The Eskimo Curlew

One of the oldest pieces in the museum’s collection arrived this summer, when a major collection was gifted to the museum by former Maryland legislator C.A. “Porter” Hopkins and his wife, Patricia. The Porter Hopkins collection, as it’s known, contains more than 900 pieces. While only a few were accepted into the museum’s permanent collection, the remainder will be sold off to benefit the museum’s acquisitions fund. The decoy of an Eskimo curlew dates to the 1830s. Constructed from canvas, it’s a crude, rough-hewn design with little detail, one that by comparison stands in stark contrast to future generations of intricately detailed and lifelike decoys. As a shorebird decoy, it was stuck in the sand on wooden legs, instead of floated like a duck.  

Another museum piece harks back to ancient times. It’s a reed-and-feather replica of a canvasback decoy (the original is in the National Museum of the American Indian in Washington) that was believed to be a ceremonial object. Bottinelli says it shows that civilized tribes at that point in history were able to create decoys for more than practical uses.

 

The Show Goose

Another of the museum’s signature pieces is a Canada goose carved by Lem and Steve Ward. The life-size goose is positioned like it would be on the water, its head slightly tilted, its detailed wings pushed back against its body. Because an image of this bird’s graceful head for years had been used as the museum's logo, Bottinelli said they call it their “show goose.”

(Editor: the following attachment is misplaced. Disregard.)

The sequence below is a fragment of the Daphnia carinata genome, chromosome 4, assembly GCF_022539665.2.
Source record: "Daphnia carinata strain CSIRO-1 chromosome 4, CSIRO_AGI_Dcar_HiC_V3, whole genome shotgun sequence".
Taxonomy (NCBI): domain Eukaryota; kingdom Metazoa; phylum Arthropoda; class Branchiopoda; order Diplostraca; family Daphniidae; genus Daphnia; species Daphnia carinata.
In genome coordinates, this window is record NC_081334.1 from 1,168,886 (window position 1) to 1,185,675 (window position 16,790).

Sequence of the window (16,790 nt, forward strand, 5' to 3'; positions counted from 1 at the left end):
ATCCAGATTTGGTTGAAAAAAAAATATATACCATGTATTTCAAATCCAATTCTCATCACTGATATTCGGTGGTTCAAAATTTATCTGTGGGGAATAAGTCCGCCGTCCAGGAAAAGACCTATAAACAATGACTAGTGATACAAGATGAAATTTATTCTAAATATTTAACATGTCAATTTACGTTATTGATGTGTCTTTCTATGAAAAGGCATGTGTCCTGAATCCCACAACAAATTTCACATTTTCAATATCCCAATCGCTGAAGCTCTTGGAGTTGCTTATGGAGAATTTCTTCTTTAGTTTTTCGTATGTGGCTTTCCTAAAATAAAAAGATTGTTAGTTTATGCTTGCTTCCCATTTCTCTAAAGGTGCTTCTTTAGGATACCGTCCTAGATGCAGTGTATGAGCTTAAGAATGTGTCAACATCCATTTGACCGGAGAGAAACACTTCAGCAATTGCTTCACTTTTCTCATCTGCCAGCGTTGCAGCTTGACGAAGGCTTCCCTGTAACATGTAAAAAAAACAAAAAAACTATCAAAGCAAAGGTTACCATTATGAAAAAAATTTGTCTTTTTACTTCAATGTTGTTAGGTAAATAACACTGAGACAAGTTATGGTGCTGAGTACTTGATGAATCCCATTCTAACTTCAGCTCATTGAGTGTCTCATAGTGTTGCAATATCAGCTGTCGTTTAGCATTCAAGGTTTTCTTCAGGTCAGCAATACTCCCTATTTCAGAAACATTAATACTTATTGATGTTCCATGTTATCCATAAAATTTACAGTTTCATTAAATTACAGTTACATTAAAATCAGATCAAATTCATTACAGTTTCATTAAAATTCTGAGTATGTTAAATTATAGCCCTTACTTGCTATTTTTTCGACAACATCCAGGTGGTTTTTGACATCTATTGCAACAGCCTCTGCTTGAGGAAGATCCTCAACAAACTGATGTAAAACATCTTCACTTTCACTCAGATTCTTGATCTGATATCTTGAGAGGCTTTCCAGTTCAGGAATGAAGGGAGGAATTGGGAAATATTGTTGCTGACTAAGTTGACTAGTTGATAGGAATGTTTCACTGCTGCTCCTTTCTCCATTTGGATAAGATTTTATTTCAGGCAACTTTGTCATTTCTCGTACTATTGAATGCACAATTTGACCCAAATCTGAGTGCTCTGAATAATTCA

The Wards carved it in 1965 for Charlie Bounds, one of the founders of the Ward Foundation. Bounds later gifted this bird to the museum’s permanent collection, and eventually it took on iconic status as the symbol for the foundation and the museum. 

 

Decoys For Dollars

The concept of the decoy as a collector’s item isn’t new. In fact, there’s one decoy in the collection that “kind of gives you a sense of who they are and why they’re important,” Bottinelli said.

In 1952, Lem Ward carved a Mallard drake decoy for his family physician, Dr. Amarosa, as payment for wife Thelma’s gall bladder surgery. Over the years, the Wards would create many decoys and carvings and then use them as barter payment for Dr. Amarosa’s medical services. The good doctor eventually amassed quite a collection and ultimately made a gift of it to the museum.

 

A World of Realism

The museum’s showcase gallery is anchored by several pieces created by the Pennsylvania carver Larry Barth. “His work is just exemplary,” Bottinelli said. “It’s realism, but there’s a way he’s able to construct his pieces that is extremely artful, but true to nature.”

One such masterwork is a snowy owl, peering back while perched on a log, a culled seagull in its clutch. It was the 1985 winner for Best In World among Decorative Life-Size Wildfowl. “You can see some of these lines he’s able to carry, how the snowy owl is true to its species but also a perfectly artful rendition of this scene,” Bottinelli said.

 

A New Sensation

More breaks were to come in the carving community, as the artistic branch once again split into an interpretive division of explorative carvings, ones not based in realism but better-suited for a sculpture gallery. The latest push into the interpretive division is a duck carving worthy of Picasso. Starting from the head and traditional sky-blue beak of a ruddy duck, the body explodes into blocks, patterns, and crystalline design elements. The cubist carving by Daniel Montano was the 2016 winner for Best In World Interpretive Wood Sculpture. 

“I didn’t think the World Championship was ready for this,” Bottinelli said. “This guy completely went out of the box, but there’s no boundary in the interpretive division.”